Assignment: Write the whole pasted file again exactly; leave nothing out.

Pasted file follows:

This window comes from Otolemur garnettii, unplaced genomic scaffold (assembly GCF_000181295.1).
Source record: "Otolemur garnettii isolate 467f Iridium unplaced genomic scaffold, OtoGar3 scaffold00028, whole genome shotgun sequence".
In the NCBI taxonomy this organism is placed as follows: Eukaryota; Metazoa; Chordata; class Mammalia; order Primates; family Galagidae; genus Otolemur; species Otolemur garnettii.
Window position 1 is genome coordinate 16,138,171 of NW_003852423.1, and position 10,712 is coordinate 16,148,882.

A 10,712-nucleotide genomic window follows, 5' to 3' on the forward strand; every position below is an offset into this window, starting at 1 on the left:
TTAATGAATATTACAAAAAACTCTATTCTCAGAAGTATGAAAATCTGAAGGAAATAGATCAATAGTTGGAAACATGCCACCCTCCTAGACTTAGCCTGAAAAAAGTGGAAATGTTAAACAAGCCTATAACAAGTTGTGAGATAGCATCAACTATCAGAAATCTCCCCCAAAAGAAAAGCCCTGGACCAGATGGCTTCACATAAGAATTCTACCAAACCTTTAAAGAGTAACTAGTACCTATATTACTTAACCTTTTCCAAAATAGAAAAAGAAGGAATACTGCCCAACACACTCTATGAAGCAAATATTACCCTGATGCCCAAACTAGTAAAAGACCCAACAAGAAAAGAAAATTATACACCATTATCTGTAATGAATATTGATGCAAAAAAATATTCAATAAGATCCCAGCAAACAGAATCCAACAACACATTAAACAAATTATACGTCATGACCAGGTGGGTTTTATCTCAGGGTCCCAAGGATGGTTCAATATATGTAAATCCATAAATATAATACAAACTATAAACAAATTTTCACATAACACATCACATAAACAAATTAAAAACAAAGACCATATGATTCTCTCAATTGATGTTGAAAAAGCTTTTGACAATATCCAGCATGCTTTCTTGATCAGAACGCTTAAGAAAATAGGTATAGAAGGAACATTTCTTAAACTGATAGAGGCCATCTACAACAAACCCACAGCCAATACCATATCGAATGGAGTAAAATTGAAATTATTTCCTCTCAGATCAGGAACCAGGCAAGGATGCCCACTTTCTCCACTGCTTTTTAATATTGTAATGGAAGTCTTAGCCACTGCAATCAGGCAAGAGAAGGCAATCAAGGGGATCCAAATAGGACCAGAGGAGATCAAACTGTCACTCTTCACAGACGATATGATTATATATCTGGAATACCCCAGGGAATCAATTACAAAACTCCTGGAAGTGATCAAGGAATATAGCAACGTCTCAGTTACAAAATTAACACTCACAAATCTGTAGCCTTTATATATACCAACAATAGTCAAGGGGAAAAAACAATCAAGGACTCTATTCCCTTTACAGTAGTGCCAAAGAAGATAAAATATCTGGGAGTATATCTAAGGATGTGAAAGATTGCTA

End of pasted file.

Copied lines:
This window comes from Otolemur garnettii, unplaced genomic scaffold (assembly GCF_000181295.1).
Source record: "Otolemur garnettii isolate 467f Iridium unplaced genomic scaffold, OtoGar3 scaffold00028, whole genome shotgun sequence".
In the NCBI taxonomy this organism is placed as follows: Eukaryota; Metazoa; Chordata; class Mammalia; order Primates; family Galagidae; genus Otolemur; species Otolemur garnettii.
Window position 1 is genome coordinate 16,138,171 of NW_003852423.1, and position 10,712 is coordinate 16,148,882.

A 10,712-nucleotide genomic window follows, 5' to 3' on the forward strand; every position below is an offset into this window, starting at 1 on the left:
TTAATGAATATTACAAAAAACTCTATTCTCAGAAGTATGAAAATCTGAAGGAAATAGATCAATAGTTGGAAACATGCCACCCTCCTAGACTTAGCCTGAAAAAAGTGGAAATGTTAAACAAGCCTATAACAAGTTGTGAGATAGCATCAACTATCAGAAATCTCCCCCAAAAGAAAAGCCCTGGACCAGATGGCTTCACATAAGAATTCTACCAAACCTTTAAAGAGTAACTAGTACCTATATTACTTAACCTTTTCCAAAATAGAAAAAGAAGGAATACTGCCCAACACACTCTATGAAGCAAATATTACCCTGATGCCCAAACTAGTAAAAGACCCAACAAGAAAAGAAAATTATACACCATTATCTGTAATGAATATTGATGCAAAAAAATATTCAATAAGATCCCAGCAAACAGAATCCAACAACACATTAAACAAATTATACGTCATGACCAGGTGGGTTTTATCTCAGGGTCCCAAGGATGGTTCAATATATGTAAATCCATAAATATAATACAAACTATAAACAAATTTTCACATAACACATCACATAAACAAATTAAAAACAAAGACCATATGATTCTCTCAATTGATGTTGAAAAAGCTTTTGACAATATCCAGCATGCTTTCTTGATCAGAACGCTTAAGAAAATAGGTATAGAAGGAACATTTCTTAAACTGATAGAGGCCATCTACAACAAACCCACAGCCAATACCATATCGAATGGAGTAAAATTGAAATTATTTCCTCTCAGATCAGGAACCAGGCAAGGATGCCCACTTTCTCCACTGCTTTTTAATATTGTAATGGAAGTCTTAGCCACTGCAATCAGGCAAGAGAAGGCAATCAAGGGGATCCAAATAGGACCAGAGGAGATCAAACTGTCACTCTTCACAGACGATATGATTATATATCTGGAATACCCCAGGGAATCAATTACAAAACTCCTGGAAGTGATCAAGGAATATAGCAACGTCTCAGTTACAAAATTAACACTCACAAATCTGTAGCCTTTATATATACCAACAATAGTCAAGGGGAAAAAACAATCAAGGACTCTATTCCCTTTACAGTAGTGCCAAAGAAGATAAAATATCTGGGAGTATATCTAAGGATGTGAAAGATTGCTA